As for first Asymmetrical or Swallow Tail or Pin Tail or Tapered or Rockered or Sidecut or whatever, those would be innovations or advances on the original concept which goes back way before the Snurfer to a time and place long ago and unknown...

    not trying to be argumentative here ...just wondering out loud

    a quick search on the Monoski can provide some info...
    Doyle, will come right out and tell you he wishes he would have put the bindings "surfstyle" on his Single ski... But he also says he had a blast outskiing patrollers and instructors from the resorts he visited on his single ski with only a few years experance, compaired to their life time of practice and "drills"......

    He knows what he did for 4 vs 2 edges......
    Hardbooter.com



    “Yes, it is much more challenging to ski 210 cm toothpicks. But do you choose to go to the wooden outhouse in the wintertime? Or it is more pleasant to use the indoor toilet instead? Why take challenges from the past when we can go on and challenge us on what’s possible with the current technology?”

    Shane McConkey disscussing rockered skis.

  13. #43
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    Nice Burton Asym freestyle boards!!! No worries my friend.

  14. #44
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    Quote Originally Posted by Bordy View Post
    Doyle, will come right out and tell you he wishes he would have put the bindings "surfstyle" on his Single ski... But he also says he had a blast outskiing patrollers and instructors from the resorts he visited on his single ski with only a few years experance, compaired to their life time of practice and "drills"......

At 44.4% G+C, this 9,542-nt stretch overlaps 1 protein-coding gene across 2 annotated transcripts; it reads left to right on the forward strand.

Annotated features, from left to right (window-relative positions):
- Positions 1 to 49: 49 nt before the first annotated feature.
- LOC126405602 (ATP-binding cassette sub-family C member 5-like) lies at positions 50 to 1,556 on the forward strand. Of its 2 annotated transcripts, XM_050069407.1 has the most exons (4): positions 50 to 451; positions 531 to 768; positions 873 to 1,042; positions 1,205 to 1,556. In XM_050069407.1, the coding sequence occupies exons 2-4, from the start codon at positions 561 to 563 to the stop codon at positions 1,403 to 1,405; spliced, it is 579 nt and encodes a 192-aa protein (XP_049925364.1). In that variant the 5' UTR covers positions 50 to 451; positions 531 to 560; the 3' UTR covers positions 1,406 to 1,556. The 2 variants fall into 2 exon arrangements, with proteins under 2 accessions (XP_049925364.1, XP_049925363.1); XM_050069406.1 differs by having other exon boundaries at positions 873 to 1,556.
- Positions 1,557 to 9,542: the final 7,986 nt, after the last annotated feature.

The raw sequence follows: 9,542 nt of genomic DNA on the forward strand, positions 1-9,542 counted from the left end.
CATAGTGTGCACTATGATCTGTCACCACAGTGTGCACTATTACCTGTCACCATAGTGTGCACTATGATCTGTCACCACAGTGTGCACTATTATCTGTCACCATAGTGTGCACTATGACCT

He knows what he did for 4 vs 2 edges......
    Cool Bordy. I had not heard that. I have seen the cool "First" mono he built in person. Pretty impressive. I have photos in the archive somewhere. I have talked to some of his skiing buddies from the early days. They have some awesome stories to tell.

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    Quote Originally Posted by WinterGold View Post
    In the 89/90 season only 4 companies offered asymmetrical alpine boards - Hooger Booger (several models!), Burton - the original PJ (170), Nidecker - the Magnum 166 and Hot - the first Logical (165). Of these 4 brands only the Hot Logical had an asymmetrical nose.
    I have to disagree - I had Lib Tech asym boards in spring '90 racing in the CSSA series. And I am sure I saw Mistral Asyms then as well.
    World's foremost apres-skier, 20 years running

  16. #46
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    Quote Originally Posted by tex1230 View Post
    I have to disagree - I had Lib Tech asym boards in spring '90 racing in the CSSA series. And I am sure I saw Mistral Asyms then as well.